Deep down, Katragadda is still that boy who makes as well as sells soap
He has directed a Telugu film on treasure hunters, is the author of a well-acclaimed book called S.M.A.S.H Innovation, paints extensively, is a regular blogger on subjects as varied as carbon steel's India connection, how to prevent flooding of lakes and health care for the masses. As if this isn't enough, Gopichand Katragadda, the first chief technology officer (CTO) of the Tata group, has also been trying to decipher the Indus script.
And to our consternation, towards the end of the lunch, he challenges us to a game of antakshari to show off his knowledge of Hindi film music, one of his favourite singers being Yo Yo Honey Singh.
So when does he work for a living, we ask. The answer is prompt: "Weekends are more than enough. Besides, I do eight hours of intense office work every day. One can't be on a treadmill all the time and must pursue other interests in life and meet people outside work as well to become more efficient," he says.
He has obviously walked the talk quite early in life. For example, while doing his MS and PhD at the Iowa State University in the US, he had ample time to be a radio jockey and represent Indian students. Among his other "major accomplishments" was getting to know a student of Masters in Electrical Engineering in the same university who became his wife.
We are at the Vivanta by Taj-President's Thai Pavilion, which is Katragadda's favourite for two reasons: authentic Thai food and the ambience created by handcrafted wood walls. Our guest quickly accepts the chef's recommendation of prawn soup and chicken starters and the conversation shifts to the role he will be playing as the group CTO with the Tatas.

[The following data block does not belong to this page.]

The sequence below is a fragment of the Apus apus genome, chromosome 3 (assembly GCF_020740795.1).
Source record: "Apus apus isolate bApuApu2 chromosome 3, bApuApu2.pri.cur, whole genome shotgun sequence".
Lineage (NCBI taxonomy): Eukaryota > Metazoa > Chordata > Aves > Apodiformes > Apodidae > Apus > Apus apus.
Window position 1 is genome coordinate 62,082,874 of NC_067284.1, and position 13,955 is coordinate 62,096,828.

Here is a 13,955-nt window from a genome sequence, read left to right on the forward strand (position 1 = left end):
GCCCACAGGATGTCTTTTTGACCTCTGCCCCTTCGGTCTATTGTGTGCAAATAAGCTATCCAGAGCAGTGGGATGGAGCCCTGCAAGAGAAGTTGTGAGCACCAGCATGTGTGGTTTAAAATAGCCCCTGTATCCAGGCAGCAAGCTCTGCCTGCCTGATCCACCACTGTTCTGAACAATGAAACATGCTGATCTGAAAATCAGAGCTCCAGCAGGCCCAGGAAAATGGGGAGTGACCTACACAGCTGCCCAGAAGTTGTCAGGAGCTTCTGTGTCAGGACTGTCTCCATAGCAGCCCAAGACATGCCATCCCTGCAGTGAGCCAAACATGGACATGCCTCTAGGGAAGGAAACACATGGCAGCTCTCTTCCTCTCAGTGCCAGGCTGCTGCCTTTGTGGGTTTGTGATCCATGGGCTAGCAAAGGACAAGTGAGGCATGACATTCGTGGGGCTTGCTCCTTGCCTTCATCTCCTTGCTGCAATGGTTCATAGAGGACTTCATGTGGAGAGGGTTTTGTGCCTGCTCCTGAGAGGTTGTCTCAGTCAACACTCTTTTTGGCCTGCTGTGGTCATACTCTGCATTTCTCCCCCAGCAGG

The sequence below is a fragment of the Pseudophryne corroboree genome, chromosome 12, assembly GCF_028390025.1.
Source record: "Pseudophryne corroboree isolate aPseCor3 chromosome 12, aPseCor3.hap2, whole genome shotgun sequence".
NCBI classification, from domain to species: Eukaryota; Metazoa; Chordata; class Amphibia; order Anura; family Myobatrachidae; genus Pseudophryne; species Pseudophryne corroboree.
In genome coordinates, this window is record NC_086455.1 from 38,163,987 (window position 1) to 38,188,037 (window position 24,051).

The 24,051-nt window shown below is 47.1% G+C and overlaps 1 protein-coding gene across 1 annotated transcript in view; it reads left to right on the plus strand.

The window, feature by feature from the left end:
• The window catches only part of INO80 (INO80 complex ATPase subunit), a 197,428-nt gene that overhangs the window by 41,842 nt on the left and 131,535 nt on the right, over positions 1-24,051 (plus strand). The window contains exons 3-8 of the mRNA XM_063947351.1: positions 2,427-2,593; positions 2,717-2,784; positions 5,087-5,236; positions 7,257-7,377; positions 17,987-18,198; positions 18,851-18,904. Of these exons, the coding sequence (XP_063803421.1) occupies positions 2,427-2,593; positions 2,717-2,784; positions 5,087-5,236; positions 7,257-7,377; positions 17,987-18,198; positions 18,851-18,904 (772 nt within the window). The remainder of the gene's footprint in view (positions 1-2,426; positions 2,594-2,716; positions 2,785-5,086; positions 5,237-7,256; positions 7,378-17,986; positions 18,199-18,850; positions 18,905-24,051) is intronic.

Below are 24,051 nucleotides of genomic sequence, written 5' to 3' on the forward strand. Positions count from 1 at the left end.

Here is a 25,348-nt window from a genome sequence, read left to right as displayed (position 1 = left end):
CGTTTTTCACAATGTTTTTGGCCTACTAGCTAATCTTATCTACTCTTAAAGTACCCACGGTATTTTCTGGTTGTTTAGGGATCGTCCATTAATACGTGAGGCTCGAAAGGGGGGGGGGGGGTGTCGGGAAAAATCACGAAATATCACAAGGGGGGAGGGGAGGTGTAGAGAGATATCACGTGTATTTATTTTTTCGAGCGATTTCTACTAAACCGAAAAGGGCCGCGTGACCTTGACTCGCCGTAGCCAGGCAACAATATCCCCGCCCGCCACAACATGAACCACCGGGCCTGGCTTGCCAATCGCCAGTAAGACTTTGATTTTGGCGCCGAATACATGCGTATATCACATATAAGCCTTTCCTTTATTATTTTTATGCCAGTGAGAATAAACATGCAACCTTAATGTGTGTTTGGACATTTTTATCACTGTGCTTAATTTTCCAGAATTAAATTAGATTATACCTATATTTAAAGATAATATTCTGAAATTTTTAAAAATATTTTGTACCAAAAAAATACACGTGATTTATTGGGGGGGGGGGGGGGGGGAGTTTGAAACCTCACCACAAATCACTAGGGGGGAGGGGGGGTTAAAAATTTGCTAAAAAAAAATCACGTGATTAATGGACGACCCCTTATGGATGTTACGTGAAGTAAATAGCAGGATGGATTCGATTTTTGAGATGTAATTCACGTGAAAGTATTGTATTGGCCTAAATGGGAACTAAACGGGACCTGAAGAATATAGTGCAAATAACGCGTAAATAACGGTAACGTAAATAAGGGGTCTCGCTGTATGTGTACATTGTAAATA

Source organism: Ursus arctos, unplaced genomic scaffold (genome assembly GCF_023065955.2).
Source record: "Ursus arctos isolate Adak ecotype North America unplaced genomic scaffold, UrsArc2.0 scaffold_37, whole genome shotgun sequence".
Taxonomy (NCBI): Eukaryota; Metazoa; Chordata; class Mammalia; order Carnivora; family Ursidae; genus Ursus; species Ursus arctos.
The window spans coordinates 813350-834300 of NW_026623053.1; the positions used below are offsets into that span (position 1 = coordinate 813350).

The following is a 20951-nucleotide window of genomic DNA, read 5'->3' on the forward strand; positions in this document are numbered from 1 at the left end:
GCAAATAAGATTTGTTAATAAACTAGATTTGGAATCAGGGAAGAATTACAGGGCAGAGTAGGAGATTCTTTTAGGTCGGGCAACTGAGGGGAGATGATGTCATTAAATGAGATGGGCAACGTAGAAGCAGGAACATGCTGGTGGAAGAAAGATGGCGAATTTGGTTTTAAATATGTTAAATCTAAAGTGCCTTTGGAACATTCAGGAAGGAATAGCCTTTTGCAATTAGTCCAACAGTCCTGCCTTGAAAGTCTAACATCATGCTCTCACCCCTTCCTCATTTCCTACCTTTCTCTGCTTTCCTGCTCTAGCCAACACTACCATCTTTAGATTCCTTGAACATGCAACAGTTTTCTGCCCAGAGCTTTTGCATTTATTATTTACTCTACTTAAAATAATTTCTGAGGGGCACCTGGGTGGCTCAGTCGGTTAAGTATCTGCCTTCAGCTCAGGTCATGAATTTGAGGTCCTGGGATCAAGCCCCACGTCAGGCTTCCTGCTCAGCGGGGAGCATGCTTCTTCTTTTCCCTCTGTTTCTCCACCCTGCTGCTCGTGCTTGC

We are curious to know why the champion innovator, a reputation he earned in his former job as managing director of GE India Technology Centre in Bengaluru, chose to move to a newly-created position of group CTO in the Tata group. After all, he was heading the global conglomerate's largest R&D centre outside the US, employing 5,500 engineers and scientists. The centre produced 300 patents a year and, among other things, he spearheaded the development of low wind speed turbines that generates over $250 million revenue in India and $1 billion globally.
He acknowledges the fantastic role GE has played in his career but says the brief he received from Tata group Chairman Cyrus Mistry, who was "born in the same year as he was in 1968", was exciting. "Cyrus told me he would like the Tata group to be in the top 10 technologically innovative companies globally," he says, adding that profits of the group in the future need to come significantly through technologically differentiated product and services.
As the group CTO reporting directly to the chairman, he will have to play a pivotal role in that transformation. The group-level thought process is clear: focus on technologies that can impact "100 million people and have the potential of generating $100 million profit".
The starters are quite heavy but the steward comes in with the main course - stir-fried rice and noodles with steamed fish and green curry chicken - provoking Katragadda to wonder whether sleeping would be a better option after the lunch. But such mundane pleasures of life are not for a man who has already toured almost all Tata group sites, with the exception of London, though he is just about five months into his new role.
Katragadda has already identified his focus areas, all of which will be of interest to many companies. Energy security is one area, under which work will be done on better use of coal and better usage of waste by the group's power and steel plants. Work will also be undertaken on new forms of renewable energy and food security, which will look at sustaining the need of people in the future with the help of precision agriculture.